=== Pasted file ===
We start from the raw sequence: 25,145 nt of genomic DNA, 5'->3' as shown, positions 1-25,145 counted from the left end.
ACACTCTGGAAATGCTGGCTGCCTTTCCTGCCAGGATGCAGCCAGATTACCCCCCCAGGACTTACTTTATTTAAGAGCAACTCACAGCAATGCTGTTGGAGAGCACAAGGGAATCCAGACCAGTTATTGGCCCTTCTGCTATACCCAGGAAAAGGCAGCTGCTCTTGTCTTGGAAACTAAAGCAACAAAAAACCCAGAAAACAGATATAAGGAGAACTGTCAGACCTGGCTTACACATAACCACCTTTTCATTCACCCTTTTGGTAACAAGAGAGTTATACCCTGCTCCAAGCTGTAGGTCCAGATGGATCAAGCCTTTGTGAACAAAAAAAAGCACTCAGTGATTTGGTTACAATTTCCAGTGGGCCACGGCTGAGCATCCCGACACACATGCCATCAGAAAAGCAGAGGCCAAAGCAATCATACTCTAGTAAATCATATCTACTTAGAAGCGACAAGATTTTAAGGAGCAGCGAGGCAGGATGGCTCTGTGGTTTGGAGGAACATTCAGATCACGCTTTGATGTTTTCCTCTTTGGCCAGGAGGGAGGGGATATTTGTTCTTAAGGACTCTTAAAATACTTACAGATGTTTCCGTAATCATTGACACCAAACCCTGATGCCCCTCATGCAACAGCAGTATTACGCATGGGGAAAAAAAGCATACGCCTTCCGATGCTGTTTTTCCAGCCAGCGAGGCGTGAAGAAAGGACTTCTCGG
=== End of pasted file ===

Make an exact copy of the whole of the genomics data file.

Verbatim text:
We start from the raw sequence: 25,145 nt of genomic DNA, 5'->3' as shown, positions 1-25,145 counted from the left end.
ACACTCTGGAAATGCTGGCTGCCTTTCCTGCCAGGATGCAGCCAGATTACCCCCCCAGGACTTACTTTATTTAAGAGCAACTCACAGCAATGCTGTTGGAGAGCACAAGGGAATCCAGACCAGTTATTGGCCCTTCTGCTATACCCAGGAAAAGGCAGCTGCTCTTGTCTTGGAAACTAAAGCAACAAAAAACCCAGAAAACAGATATAAGGAGAACTGTCAGACCTGGCTTACACATAACCACCTTTTCATTCACCCTTTTGGTAACAAGAGAGTTATACCCTGCTCCAAGCTGTAGGTCCAGATGGATCAAGCCTTTGTGAACAAAAAAAAGCACTCAGTGATTTGGTTACAATTTCCAGTGGGCCACGGCTGAGCATCCCGACACACATGCCATCAGAAAAGCAGAGGCCAAAGCAATCATACTCTAGTAAATCATATCTACTTAGAAGCGACAAGATTTTAAGGAGCAGCGAGGCAGGATGGCTCTGTGGTTTGGAGGAACATTCAGATCACGCTTTGATGTTTTCCTCTTTGGCCAGGAGGGAGGGGATATTTGTTCTTAAGGACTCTTAAAATACTTACAGATGTTTCCGTAATCATTGACACCAAACCCTGATGCCCCTCATGCAACAGCAGTATTACGCATGGGGAAAAAAAGCATACGCCTTCCGATGCTGTTTTTCCAGCCAGCGAGGCGTGAAGAAAGGACTTCTCGG